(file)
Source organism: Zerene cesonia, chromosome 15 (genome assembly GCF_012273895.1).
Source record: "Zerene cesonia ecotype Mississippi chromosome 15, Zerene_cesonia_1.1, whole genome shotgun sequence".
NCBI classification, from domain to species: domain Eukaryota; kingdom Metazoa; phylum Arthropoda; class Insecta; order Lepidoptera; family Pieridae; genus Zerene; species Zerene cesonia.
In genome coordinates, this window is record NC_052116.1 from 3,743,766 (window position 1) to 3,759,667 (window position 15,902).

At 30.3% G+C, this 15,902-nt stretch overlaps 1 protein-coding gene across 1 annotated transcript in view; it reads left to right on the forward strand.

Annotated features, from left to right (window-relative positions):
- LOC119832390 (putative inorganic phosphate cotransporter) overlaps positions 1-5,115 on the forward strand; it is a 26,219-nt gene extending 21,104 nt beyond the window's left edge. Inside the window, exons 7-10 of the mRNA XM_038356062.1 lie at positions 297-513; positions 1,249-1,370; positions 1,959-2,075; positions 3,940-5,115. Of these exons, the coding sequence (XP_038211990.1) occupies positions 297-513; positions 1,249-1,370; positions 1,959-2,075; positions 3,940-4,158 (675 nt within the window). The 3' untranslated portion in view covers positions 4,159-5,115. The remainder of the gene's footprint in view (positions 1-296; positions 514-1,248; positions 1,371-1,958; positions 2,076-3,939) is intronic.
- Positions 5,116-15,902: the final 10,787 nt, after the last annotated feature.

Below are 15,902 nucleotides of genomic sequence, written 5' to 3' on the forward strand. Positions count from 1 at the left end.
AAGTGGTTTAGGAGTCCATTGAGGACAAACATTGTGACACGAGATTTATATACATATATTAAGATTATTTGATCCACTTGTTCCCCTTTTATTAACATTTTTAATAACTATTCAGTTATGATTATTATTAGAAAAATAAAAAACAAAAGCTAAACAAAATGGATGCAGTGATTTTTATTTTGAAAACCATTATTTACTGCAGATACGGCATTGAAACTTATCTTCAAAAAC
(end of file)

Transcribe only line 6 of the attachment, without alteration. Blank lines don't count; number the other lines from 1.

Annotated features, from left to right (window-relative positions):